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Coming Home

August 15
11:04 2013

Denton’s Veterans of Foreign Wars post keeps former soldiers connected in pride.

By Drew Gaines/Contributing Writer

Denton’s Veterans of Foreign Wars post 2205 at 909 Sunset Road is a “members only” kind of place. It stands alone on the north side of town, bordered by strip malls and fast food joints.

Open the heavy wood door and the smell of cigarettes comes on quick. A dark, smoke-stained hallway leads to a long wooden bar, a billiards room and a banquet hall made for Sunday potlucks. At one of the tables four men in their 60s sit in leather backed chairs, smoking and talking. They look up and eye whoever walks in – this time it’s Wayne, their commander.

Wayne Travathan is a short man with a round stomach and deep blue eyes. He wears the traditional Air Force khaki and blue, and dons a ball cap that sits high on his head. Pinned to it are a small American flag and the seal for the Veterans of Foreign Wars post. He greets the men at the table then sits down behind them and lights a cigarette.

“There is one of the few men I would trust to run this place after I’m gone,” Travathan said, pointing to a gray-haired man propped up at the bar alone. His back faces Travathan so that the embroidery on his black leather vest is easy to read. “Once a Marine, Always a Marine,” it read.

Travathan keeps his eyes on the Marine at the bar, looking at him from across the room. The man had trouble with alcohol before he came in. He served in Vietnam and suffered from post-traumatic stress disorder during the decades after the war. He sits there, now under the admiring eyes of commander Wayne, who reminds himself of how men change within these walls. Travathan said the old Marine has loosened up since coming here and he doesn’t drink like he used to.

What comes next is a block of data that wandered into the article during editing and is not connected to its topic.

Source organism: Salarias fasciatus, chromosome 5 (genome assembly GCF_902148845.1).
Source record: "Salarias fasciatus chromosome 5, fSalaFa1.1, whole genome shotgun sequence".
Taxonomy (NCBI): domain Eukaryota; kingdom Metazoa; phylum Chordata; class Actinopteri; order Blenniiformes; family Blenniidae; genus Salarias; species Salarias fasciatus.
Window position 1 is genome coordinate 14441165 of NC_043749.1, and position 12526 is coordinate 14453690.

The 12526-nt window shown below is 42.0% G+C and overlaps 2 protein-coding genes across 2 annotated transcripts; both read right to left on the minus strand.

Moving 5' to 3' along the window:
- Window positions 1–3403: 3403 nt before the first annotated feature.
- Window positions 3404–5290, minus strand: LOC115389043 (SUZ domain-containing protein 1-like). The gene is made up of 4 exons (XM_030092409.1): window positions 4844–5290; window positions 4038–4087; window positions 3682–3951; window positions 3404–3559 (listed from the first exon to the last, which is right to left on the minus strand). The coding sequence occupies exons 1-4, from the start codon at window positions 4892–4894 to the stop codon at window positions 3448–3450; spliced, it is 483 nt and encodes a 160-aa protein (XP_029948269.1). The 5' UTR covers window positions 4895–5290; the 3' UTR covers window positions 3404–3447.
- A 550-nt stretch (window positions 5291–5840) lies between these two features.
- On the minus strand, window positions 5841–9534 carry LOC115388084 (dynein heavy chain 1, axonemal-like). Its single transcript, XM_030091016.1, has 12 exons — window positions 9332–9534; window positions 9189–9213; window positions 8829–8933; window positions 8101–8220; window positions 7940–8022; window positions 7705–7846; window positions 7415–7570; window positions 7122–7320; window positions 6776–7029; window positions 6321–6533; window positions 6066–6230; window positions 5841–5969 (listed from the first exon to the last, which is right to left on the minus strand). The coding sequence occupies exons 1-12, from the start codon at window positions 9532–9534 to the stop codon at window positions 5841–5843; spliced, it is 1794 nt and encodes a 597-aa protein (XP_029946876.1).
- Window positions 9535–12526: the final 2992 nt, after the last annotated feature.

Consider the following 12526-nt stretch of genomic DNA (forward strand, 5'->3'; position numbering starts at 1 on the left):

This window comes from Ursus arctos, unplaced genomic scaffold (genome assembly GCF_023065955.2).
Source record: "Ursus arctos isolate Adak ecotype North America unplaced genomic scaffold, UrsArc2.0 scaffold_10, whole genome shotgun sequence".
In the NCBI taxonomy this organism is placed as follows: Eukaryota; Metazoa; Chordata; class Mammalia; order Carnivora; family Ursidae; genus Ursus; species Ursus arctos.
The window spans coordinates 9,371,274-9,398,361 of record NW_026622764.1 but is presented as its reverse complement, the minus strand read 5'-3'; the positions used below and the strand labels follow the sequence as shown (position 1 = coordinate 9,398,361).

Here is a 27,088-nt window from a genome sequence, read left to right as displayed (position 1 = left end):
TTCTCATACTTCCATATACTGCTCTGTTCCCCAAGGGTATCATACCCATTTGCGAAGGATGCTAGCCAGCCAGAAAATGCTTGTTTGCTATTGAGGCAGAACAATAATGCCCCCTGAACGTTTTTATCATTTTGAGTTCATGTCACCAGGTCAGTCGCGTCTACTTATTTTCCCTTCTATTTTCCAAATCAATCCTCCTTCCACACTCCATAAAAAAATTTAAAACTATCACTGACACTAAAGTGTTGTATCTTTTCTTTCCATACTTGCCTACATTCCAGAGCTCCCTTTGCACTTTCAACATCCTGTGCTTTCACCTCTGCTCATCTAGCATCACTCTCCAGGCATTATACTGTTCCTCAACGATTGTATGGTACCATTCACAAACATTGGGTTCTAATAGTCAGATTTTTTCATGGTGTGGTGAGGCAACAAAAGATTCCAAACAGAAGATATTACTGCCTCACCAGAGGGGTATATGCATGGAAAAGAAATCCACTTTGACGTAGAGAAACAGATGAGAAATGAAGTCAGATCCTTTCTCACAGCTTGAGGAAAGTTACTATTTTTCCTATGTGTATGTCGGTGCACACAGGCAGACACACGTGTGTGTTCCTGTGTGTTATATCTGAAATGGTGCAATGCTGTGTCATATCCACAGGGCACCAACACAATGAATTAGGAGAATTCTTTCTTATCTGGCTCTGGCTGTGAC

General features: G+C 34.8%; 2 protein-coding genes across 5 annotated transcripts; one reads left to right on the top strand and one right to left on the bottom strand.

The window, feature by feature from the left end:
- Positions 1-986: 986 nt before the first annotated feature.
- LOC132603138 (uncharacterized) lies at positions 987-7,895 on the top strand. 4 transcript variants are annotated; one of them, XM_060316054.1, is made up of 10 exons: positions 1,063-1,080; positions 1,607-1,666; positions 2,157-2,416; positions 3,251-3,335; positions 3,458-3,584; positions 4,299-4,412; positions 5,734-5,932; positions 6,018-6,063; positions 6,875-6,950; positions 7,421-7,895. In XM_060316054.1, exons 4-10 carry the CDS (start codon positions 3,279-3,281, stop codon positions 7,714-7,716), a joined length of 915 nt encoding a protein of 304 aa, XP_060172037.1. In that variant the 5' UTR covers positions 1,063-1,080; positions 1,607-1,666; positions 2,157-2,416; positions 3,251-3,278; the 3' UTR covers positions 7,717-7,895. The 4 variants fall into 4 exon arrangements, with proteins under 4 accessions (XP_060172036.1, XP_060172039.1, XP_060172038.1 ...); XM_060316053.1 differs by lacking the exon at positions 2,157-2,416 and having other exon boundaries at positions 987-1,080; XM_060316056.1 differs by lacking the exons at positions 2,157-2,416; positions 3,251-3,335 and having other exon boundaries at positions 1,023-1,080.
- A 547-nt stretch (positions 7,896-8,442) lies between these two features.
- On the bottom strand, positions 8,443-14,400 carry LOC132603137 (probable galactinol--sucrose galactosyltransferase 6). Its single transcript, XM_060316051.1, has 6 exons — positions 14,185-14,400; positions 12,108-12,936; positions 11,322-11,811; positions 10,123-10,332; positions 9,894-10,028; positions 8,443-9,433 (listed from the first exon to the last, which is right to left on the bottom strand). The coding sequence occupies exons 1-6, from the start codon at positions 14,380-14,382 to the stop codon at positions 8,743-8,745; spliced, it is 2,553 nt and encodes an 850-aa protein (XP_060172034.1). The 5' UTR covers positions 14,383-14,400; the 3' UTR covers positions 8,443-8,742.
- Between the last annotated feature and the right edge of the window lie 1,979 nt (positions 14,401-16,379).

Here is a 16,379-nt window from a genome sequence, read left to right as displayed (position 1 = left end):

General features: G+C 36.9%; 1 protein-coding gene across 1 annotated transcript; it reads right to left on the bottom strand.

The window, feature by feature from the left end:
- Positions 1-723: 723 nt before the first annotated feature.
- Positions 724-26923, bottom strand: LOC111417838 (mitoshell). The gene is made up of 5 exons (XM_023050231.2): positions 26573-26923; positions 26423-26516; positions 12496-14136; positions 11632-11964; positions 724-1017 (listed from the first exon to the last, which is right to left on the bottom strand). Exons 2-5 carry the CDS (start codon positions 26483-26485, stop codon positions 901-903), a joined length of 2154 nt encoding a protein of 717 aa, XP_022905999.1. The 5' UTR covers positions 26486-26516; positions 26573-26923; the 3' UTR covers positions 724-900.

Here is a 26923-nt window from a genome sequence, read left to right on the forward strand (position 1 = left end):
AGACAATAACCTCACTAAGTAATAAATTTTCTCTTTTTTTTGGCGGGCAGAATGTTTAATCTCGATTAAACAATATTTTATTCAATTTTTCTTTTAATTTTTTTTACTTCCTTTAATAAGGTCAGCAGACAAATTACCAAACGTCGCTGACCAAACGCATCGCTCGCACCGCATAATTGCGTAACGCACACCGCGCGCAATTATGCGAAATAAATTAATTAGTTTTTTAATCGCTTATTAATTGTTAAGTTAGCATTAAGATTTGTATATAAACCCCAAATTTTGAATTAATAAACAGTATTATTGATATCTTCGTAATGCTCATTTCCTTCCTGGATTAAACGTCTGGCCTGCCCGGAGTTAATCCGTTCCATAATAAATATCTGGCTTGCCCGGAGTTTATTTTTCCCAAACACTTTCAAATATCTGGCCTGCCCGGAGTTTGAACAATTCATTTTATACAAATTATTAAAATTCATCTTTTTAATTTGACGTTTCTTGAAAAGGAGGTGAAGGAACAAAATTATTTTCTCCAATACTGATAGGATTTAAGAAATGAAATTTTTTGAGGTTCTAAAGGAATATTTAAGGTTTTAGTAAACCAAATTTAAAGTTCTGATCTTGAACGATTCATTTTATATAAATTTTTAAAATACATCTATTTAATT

This post is more than a place to socialize, network and share a $2 beer. It’s a place where men and women who have put their lives on the line in a foreign country come together under the bond of their military service. They find understanding here with fellow veterans who have seen war and live with its memories back home. The pride of these veterans displays itself on the walls that bear relics from wars past, and in the men that still salute and greet one another with “hey Sergeant Major.”

This VFW post plays haven for the veterans of the Vietnam War. Most of the men inside, Travathan included, served in that bloody war more than 40 years ago. But today, the age-old center for America’s veterans stands at a crossroads. The post aims to revamp itself as a new generation of soldiers returns home from Iraq and Afghanistan. The old timers will update and renovate this outdated building as they struggle to keep the post relevant to today’s young veterans.

Travathan remembers coming home after the Vietnam War. It was a war the public was overwhelmingly against and soldiers felt the sting of public protests, a sense of abandonment when they came home. Thus, Travathan and his fellow Vietnam vets made a pact. They would give a better welcome to this new generation of veterans.

“Because I didn’t want to see them treated like we were treated,” Travathan said. “Never will one generation of veterans abandon another, and that’s where we stand today.”

Tom Ellis hunches over the bar, swigs his beer and grips his glass with a wiry forearm that bears a heart tattoo blurred with age. He served 22 years in the Army and flew helicopters over Vietnam during the war. It’s just past 1 p.m. on a Tuesday, and Ellis sits back in his stool next to a group of grey-haired vets who line the bar.

“The guys that came home in the 60s and 70s got dog shit thrown at their bus when they got back to San Francisco,” Ellis said. “They were called baby killers.”

In 1967, Ellis, still in his 20s, walked into the VFW and was voted in as a member.

“That’s where everybody went that was coming back from Vietnam, they went to the VFW,” he said.